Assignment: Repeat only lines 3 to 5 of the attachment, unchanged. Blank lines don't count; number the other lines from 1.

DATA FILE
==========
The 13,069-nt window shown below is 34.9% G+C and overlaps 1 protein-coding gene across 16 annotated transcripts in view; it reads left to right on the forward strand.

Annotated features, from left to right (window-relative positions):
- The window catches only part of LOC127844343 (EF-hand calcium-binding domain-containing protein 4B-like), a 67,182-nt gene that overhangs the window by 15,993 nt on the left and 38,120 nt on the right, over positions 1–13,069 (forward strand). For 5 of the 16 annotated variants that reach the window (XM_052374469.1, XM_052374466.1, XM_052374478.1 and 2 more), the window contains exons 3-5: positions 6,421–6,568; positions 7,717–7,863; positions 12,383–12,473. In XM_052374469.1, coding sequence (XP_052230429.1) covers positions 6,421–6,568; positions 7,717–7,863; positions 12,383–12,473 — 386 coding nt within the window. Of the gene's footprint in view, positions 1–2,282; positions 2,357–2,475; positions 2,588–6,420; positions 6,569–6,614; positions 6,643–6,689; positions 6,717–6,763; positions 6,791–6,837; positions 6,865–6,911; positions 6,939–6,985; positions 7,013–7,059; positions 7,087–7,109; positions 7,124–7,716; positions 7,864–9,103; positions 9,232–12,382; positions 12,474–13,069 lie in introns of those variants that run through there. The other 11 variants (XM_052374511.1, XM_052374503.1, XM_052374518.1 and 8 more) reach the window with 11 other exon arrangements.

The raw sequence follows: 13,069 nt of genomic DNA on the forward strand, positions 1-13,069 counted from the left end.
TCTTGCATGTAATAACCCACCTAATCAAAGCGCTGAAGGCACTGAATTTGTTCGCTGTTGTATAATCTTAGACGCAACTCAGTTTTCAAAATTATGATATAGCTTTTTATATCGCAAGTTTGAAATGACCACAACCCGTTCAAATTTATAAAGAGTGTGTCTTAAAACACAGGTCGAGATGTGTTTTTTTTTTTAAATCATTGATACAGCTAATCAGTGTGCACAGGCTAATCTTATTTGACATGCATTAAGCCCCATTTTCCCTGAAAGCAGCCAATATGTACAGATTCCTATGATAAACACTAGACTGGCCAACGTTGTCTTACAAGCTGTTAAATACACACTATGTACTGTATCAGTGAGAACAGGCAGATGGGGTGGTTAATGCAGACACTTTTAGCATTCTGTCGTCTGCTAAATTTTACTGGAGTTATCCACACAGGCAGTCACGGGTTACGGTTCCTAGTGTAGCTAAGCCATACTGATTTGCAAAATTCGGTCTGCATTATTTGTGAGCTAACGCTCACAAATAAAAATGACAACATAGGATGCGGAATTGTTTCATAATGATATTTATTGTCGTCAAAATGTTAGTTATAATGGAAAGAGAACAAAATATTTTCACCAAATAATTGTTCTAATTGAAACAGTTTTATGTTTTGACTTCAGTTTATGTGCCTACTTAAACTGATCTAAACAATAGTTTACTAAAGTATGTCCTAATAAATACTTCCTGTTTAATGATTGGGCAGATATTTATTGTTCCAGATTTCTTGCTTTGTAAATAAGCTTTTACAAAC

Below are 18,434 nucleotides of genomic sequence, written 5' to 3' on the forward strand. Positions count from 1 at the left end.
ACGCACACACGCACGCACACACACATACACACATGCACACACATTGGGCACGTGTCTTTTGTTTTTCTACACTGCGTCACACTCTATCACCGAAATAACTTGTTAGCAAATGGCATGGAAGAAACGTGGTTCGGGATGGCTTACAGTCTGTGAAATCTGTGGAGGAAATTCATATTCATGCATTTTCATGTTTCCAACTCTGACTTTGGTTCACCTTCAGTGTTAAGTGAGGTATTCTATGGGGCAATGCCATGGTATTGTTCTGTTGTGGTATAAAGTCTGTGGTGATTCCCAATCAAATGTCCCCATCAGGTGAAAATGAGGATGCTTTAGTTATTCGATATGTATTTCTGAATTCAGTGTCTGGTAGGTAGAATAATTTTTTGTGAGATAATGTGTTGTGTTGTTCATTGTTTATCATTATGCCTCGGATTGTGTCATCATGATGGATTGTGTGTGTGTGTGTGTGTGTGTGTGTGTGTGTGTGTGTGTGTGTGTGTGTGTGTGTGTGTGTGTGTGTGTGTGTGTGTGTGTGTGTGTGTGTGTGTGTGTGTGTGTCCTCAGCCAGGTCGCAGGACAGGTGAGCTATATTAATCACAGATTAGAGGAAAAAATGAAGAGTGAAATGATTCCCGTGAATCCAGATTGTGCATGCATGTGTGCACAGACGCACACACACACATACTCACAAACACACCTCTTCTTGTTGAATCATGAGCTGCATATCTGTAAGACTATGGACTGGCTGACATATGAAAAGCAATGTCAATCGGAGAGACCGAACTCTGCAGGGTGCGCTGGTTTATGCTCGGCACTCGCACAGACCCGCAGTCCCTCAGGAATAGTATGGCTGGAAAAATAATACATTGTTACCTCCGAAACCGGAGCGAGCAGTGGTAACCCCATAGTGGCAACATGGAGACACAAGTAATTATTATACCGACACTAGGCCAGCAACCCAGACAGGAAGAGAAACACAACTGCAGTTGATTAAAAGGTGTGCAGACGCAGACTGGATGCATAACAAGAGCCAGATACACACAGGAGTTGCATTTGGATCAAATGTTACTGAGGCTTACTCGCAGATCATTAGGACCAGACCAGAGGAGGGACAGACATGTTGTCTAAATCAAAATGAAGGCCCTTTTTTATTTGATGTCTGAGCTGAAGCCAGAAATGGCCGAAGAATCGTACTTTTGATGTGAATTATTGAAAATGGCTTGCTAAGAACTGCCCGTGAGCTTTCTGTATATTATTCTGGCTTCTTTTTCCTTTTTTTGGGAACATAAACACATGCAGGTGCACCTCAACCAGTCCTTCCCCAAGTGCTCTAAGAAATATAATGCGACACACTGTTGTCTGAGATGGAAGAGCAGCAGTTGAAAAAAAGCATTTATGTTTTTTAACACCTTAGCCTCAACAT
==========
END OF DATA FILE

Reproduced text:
- The window catches only part of LOC127844343 (EF-hand calcium-binding domain-containing protein 4B-like), a 67,182-nt gene that overhangs the window by 15,993 nt on the left and 38,120 nt on the right, over positions 1–13,069 (forward strand). For 5 of the 16 annotated variants that reach the window (XM_052374469.1, XM_052374466.1, XM_052374478.1 and 2 more), the window contains exons 3-5: positions 6,421–6,568; positions 7,717–7,863; positions 12,383–12,473. In XM_052374469.1, coding sequence (XP_052230429.1) covers positions 6,421–6,568; positions 7,717–7,863; positions 12,383–12,473 — 386 coding nt within the window. Of the gene's footprint in view, positions 1–2,282; positions 2,357–2,475; positions 2,588–6,420; positions 6,569–6,614; positions 6,643–6,689; positions 6,717–6,763; positions 6,791–6,837; positions 6,865–6,911; positions 6,939–6,985; positions 7,013–7,059; positions 7,087–7,109; positions 7,124–7,716; positions 7,864–9,103; positions 9,232–12,382; positions 12,474–13,069 lie in introns of those variants that run through there. The other 11 variants (XM_052374511.1, XM_052374503.1, XM_052374518.1 and 8 more) reach the window with 11 other exon arrangements.

The raw sequence follows: 13,069 nt of genomic DNA on the forward strand, positions 1-13,069 counted from the left end.
TCTTGCATGTAATAACCCACCTAATCAAAGCGCTGAAGGCACTGAATTTGTTCGCTGTTGTATAATCTTAGACGCAACTCAGTTTTCAAAATTATGATATAGCTTTTTATATCGCAAGTTTGAAATGACCACAACCCGTTCAAATTTATAAAGAGTGTGTCTTAAAACACAGGTCGAGATGTGTTTTTTTTTTTAAATCATTGATACAGCTAATCAGTGTGCACAGGCTAATCTTATTTGACATGCATTAAGCCCCATTTTCCCTGAAAGCAGCCAATATGTACAGATTCCTATGATAAACACTAGACTGGCCAACGTTGTCTTACAAGCTGTTAAATACACACTATGTACTGTATCAGTGAGAACAGGCAGATGGGGTGGTTAATGCAGACACTTTTAGCATTCTGTCGTCTGCTAAATTTTACTGGAGTTATCCACACAGGCAGTCACGGGTTACGGTTCCTAGTGTAGCTAAGCCATACTGATTTGCAAAATTCGGTCTGCATTATTTGTGAGCTAACGCTCACAAATAAAAATGACAACATAGGATGCGGAATTGTTTCATAATGATATTTATTGTCGTCAAAATGTTAGTTATAATGGAAAGAGAACAAAATATTTTCACCAAATAATTGTTCTAATTGAAACAGTTTTATGTTTTGACTTCAGTTTATGTGCCTACTTAAACTGATCTAAACAATAGTTTACTAAAGTATGTCCTAATAAATACTTCCTGTTTAATGATTGGGCAGATATTTATTGTTCCAGATTTCTTGCTTTGTAAATAAGCTTTTACAAAC